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Soviets justify Central America policy

The conflict in Central America may be simmering now, but Soviet experts predict it will be boiling again soon. The Soviet experts say they hope the United States Congress will withhold further funding of covert Central Intelligence Agency activity in the region. They deny the Soviet Union is in any way stoking an already inflamed situation in Central America. And they insist that Cuba is not acting as a Soviet surrogate in Central America.

Instead, they argue, hunger, poverty, and social injustice inevitably give rise to conflict in Central America, with or without intervention by either superpower.

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''Outside observers, other than Marxist-Leninists, have concluded that the political and economic systems in these countries are outdated, and that they won't survive,'' says Ilya Bulichev, a senior researcher at the Soviet Academy of Sciences' Institute of Latin America.

Mr. Bulichev, along with two other officials from the institute, detailed the Soviet view of the situation in Central America during a recent interview.

That view, of course, hewed carefully to standard Marxist-Leninist doctrine. Nevertheless, the comments are illustrative of the Soviet rationale for involvement in the region, through support of the Sandinista government of Nicaragua.

Whether or not ideology helps to shape Soviet foreign policy, it inevitably is used to justify it. Every move in Soviet foreign policy is said to be in keeping with ''Leninist'' or ''internationalist'' principles.

Central American policy is no exception. Soviet policy in the region is, in effect, self-justifying. The argument goes like this: Revolution is a natural and inevitable phenomenon. Those who impede it are involved in a futile exercise. Why not, then, accept the inevitable?

That sums up the Soviet view of the Central American conflict, and helps to explain why it is unalterably at odds with US policy in the region.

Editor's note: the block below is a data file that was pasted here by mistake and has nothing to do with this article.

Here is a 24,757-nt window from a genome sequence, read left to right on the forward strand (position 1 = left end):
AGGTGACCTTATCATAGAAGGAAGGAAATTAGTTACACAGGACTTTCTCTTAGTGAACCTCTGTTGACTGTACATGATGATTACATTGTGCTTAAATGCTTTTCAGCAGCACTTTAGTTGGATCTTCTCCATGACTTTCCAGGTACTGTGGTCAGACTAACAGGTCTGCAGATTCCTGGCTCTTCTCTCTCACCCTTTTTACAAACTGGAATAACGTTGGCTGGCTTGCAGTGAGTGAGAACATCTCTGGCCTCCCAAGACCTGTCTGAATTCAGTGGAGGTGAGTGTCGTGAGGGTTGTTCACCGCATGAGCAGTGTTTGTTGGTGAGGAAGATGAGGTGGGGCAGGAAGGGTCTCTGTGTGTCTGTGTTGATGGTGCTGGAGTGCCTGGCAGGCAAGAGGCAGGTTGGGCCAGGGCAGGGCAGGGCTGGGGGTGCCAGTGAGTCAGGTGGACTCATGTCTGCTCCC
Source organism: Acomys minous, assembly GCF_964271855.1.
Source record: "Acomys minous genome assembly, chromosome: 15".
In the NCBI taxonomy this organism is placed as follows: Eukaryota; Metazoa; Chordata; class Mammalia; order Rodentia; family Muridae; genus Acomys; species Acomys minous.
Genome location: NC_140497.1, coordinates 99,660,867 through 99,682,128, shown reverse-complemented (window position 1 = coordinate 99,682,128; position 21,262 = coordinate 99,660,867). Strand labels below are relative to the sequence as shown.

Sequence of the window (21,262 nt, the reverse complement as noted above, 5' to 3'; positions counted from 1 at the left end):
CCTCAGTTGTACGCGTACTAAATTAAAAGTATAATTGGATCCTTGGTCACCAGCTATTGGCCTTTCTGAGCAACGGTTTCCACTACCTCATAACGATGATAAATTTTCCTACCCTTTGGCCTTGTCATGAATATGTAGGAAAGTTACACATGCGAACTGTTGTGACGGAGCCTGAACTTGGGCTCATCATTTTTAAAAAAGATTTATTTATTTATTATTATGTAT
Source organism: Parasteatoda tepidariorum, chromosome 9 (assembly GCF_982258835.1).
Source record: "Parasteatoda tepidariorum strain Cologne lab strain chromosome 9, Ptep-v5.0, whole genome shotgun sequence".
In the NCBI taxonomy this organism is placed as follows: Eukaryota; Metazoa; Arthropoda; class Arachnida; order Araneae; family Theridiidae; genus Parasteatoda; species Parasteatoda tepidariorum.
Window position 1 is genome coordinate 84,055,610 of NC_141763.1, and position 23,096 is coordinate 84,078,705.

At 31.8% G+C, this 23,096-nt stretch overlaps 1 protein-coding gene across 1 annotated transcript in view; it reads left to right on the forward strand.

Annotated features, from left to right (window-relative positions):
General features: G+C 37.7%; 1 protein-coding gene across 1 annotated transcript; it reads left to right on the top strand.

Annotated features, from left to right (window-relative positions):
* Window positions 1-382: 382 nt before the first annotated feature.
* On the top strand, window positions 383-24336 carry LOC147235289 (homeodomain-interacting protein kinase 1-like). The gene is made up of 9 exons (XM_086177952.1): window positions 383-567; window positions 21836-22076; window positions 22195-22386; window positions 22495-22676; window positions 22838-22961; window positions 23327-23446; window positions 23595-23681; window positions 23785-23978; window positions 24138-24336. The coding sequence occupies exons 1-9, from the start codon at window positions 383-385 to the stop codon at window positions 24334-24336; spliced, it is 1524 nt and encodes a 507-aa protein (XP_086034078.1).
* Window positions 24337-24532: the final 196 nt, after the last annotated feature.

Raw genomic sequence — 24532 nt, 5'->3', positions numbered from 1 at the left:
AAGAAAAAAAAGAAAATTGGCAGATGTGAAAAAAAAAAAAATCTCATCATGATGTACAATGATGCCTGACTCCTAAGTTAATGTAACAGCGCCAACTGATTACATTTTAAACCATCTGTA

Marina Chumakova, another senior researcher at the institute, says that although the Soviet Union has no direct military or economic interest in the region, it does have an interest in ''providing defense for a sovereign state'' (Nicaragua) under attack by the US.

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The Soviets hotly deny that Nicaragua has brought American wrath upon itself by attempting to export revolution to neighboring states. ''Before the Soviet Union existed, national liberation movements existed in that area. Because the the Soviet Union did not exist, there was no one to blame,'' says Anatoly Yeletentsev, chief of the institute's department of international relations.

''Now,'' he says, ''it's very convenient to blame the Soviet Union.''

''Revolutionary movements began in those countries,'' he adds. ''They were not foisted upon them by others. It's the counterrevolutionary movements (the so-called contras ) that are being forced from the outside (by the US).''

Mr. Yeletentsev says that 1982 agreements pledge the Soviet Union to economic , trade, scientific, and technical cooperation with Nicaragua, but not to military aid. The weapons provided to the Sandinista government, he says, are purely for defensive purposes.

''All of the reports about the deliveries of weapons to El Salvador are just talk. There's never been any proof,'' he claims.

Neither, says Ms. Chumakova, is the Soviet Union relying upon Cubans to act as military surrogates in the region. ''Cuba is a sovereign state, and we have no control over what they do.'' Cuban advisers in Nicaragua, she says, ''are there only in the fields of education, road construction, and medicine.''

Yeletetensev charges that the Reagan administration has used the claim of ''Cuban involvement'' before. ''We can't take that very seriously, because they said the same thing about Grenada. They used it as an excuse, and when they invaded they didn't find stocks of Cuban weapons and Cuban troops. Only some civilians who were there to help construct their airfield.''

Further, the Soviet officials deny that this country is secretly funneling arms shipments to the Sandinistas through third-party states like Libya and North Korea. Nicaragua may be getting arms from these states, says Chumakova, but it is not through Soviet prompting.

''Revolutionary situations . . . (are) caused by the need for far-reaching reforms, repression of the people, terror,'' she claims. These elements exist in many Central American nations and will give rise to revolutionary situations ''without any help from the outside.''

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